"The suspects can be both guilty and patsies. Just remember all the terrorist plots created by the FBI that served to make the terrorism threat real to Americans," he wrote.

He said that the French economy is suffering from the U.S.-imposed sanctions against Russia. "Shipyards are impacted from being unable to deliver Russian orders due to France's vassalage status to Washington, and other aspects of the French economy are being adversely impacted by sanctions that Washington forced its NATO puppet states to apply to Russia."

Dr. Roberts stated that French President François Hollande this week said that the sanctions against Russia should end. "This is too much foreign policy independence on France's part for Washington."

He added that the CIA has apparently resurrected a policy that it followed against Europeans during the post-WW II era when the U.S. spy agency would carry out attacks in European states and blame them on communist groups.

Dr. Roberts said now the U.S. agencies have planned false flag operations in Europe to create hatred against Muslims and bring European countries under the U.S. sphere of influence.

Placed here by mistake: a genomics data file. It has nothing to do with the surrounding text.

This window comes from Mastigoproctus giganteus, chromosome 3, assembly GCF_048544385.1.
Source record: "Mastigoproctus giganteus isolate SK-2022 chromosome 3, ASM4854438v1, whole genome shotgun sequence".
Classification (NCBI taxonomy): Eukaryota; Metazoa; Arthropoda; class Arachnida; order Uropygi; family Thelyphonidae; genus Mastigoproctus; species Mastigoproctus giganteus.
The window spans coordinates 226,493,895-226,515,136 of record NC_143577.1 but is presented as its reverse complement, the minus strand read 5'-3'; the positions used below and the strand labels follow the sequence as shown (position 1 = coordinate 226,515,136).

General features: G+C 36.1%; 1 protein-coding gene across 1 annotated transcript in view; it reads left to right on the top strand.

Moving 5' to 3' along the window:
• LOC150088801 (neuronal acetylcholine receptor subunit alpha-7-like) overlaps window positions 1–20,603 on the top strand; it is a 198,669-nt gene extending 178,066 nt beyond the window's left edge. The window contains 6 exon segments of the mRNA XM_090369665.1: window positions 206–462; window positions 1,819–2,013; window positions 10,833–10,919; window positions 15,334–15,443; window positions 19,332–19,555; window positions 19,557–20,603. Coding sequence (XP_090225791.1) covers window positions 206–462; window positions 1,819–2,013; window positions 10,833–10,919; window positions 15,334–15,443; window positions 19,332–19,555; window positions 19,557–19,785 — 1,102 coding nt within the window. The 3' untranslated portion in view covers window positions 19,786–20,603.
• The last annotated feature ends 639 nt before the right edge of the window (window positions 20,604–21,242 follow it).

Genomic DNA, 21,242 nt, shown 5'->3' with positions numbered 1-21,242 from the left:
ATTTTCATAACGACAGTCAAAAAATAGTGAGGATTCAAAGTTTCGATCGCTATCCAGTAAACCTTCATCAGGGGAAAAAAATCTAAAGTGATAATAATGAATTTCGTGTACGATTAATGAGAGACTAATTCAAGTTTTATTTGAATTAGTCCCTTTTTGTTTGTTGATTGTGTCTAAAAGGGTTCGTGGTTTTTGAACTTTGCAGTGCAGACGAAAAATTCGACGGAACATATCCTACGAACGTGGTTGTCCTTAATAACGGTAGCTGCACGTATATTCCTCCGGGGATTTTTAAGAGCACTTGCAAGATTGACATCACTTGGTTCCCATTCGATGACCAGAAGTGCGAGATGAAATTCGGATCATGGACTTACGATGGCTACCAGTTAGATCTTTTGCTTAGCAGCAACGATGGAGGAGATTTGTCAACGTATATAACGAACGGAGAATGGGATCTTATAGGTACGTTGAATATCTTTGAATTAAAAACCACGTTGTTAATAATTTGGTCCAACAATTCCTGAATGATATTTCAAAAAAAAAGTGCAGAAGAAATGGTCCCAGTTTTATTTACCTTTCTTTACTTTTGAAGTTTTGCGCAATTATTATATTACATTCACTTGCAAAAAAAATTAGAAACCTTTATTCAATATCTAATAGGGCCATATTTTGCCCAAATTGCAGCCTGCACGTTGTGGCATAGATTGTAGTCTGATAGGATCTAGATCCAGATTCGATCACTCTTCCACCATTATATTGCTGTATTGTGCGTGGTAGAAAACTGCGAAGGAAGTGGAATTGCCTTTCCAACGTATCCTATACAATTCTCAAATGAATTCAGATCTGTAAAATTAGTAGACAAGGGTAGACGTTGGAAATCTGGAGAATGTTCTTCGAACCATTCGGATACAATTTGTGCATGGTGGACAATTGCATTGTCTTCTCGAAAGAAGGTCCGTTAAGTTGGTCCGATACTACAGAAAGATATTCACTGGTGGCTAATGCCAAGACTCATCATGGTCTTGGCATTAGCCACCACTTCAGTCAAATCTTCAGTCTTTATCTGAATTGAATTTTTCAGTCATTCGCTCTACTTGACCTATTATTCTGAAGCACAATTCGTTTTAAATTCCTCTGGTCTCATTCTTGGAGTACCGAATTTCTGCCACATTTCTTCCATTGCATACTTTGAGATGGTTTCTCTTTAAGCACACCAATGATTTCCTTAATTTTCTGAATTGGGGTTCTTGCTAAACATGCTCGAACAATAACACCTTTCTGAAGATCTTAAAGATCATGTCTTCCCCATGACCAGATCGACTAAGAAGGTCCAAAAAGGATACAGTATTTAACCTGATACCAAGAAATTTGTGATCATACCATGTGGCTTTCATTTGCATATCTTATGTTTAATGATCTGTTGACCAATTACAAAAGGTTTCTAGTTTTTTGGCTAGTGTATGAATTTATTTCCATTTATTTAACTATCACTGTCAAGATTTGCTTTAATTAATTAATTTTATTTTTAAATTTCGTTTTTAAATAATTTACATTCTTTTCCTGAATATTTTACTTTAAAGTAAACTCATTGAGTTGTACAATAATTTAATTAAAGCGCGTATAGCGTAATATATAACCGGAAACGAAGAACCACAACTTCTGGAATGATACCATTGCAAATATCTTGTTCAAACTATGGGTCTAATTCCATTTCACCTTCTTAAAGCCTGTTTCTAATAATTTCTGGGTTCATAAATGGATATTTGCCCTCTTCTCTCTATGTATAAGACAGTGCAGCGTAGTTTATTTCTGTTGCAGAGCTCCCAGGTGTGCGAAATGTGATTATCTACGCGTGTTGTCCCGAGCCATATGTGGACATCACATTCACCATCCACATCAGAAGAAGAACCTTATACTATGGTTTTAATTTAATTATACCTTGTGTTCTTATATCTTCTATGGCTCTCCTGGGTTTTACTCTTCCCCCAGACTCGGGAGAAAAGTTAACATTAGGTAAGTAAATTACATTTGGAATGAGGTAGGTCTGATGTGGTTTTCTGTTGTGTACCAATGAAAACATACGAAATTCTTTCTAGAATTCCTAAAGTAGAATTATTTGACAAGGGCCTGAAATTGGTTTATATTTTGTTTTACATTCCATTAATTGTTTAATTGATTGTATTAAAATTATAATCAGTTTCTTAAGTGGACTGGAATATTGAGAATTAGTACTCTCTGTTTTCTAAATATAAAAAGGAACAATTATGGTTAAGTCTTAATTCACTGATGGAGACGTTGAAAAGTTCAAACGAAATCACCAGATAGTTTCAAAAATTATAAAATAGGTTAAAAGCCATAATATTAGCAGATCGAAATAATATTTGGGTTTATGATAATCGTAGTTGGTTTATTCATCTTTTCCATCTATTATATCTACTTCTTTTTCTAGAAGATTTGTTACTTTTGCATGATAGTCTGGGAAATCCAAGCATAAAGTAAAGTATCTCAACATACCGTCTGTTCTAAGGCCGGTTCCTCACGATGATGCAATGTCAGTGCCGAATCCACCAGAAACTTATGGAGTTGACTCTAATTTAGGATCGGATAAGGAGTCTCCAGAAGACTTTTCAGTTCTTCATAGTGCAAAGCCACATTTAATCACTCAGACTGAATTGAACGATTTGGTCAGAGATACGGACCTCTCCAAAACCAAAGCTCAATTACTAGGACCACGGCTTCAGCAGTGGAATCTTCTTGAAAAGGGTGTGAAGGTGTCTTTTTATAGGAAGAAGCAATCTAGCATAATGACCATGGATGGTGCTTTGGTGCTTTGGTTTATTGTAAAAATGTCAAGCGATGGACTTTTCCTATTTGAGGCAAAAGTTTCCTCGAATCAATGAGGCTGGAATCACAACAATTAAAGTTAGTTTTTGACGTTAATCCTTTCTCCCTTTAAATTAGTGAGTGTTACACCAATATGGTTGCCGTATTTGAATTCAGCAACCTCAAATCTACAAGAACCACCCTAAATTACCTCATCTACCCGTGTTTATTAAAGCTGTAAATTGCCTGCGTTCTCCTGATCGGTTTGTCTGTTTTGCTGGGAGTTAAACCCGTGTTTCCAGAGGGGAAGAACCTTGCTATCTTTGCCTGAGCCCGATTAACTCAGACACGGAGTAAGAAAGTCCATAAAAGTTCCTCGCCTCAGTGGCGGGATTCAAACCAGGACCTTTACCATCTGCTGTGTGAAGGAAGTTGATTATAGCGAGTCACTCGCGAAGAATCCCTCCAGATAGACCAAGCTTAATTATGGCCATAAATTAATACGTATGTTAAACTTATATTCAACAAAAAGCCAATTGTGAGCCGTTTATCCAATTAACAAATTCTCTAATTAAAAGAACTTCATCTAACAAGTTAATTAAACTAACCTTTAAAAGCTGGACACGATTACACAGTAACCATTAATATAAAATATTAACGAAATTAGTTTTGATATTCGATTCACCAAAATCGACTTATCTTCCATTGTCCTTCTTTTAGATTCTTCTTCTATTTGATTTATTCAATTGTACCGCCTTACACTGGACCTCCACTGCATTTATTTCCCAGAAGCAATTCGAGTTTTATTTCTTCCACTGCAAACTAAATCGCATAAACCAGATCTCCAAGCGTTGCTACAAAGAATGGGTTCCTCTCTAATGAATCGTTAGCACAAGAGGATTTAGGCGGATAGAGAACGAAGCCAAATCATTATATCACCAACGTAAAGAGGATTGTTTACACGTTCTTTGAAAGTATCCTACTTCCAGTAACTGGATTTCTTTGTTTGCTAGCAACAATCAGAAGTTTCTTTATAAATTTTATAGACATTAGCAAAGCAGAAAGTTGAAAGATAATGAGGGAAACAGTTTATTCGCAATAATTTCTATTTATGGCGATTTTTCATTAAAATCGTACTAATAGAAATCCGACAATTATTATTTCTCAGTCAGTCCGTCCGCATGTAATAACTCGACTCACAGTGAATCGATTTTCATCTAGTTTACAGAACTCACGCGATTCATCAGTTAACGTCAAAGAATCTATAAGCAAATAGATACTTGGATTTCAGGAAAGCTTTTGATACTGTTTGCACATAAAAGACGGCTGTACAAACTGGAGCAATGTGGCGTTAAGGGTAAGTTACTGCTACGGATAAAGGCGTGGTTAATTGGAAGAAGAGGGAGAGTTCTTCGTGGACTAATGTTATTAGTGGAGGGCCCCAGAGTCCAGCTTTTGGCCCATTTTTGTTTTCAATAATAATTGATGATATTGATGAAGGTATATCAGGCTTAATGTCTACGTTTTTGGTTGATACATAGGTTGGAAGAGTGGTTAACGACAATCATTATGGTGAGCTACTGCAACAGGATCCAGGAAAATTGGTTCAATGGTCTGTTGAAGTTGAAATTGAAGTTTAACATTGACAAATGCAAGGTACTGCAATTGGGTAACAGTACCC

He noted that "the attack on Charlie Hebdo was an inside job and that people identified by NSA as hostile to the Western wars against Muslims are going to be framed for an inside job designed to pull France firmly back under Washington's thumb."

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Fifth Anniversary of Devastating Earthquake in Haiti

Haitians Step Up Their Fight for
Independence and Democracy

Protests in Canada following the earthquake in Haiti denounce the cynical use of the
humanitarian crisis by Canada, the U.S. and France for self-serving purposes.

On January 7, Ezili Danto, executive director of the Haitian Lawyers' Leadership Network, was interviewed on Vancouver Co-op Radio's Discussion. Danto gave an overview of the situation in Haiti and the important developments leading up to January 12, 2015, the five-year anniversary of the devastating 2010 earthquake and the date set for the dissolution of Haiti's lower house of parliament. The following excerpts from her interview describe the growing movement of the Haitian people to reclaim their independence and democracy from U.S. rule and its crucial tasks at this time. Danto explained that January 12, 2015 appears to be a point of convergence for the Haitian people in their struggle against the U.S.-imposed puppet presidency and military occupation and that 2015 brings the possibility of victories for Haiti in affirming its right to be.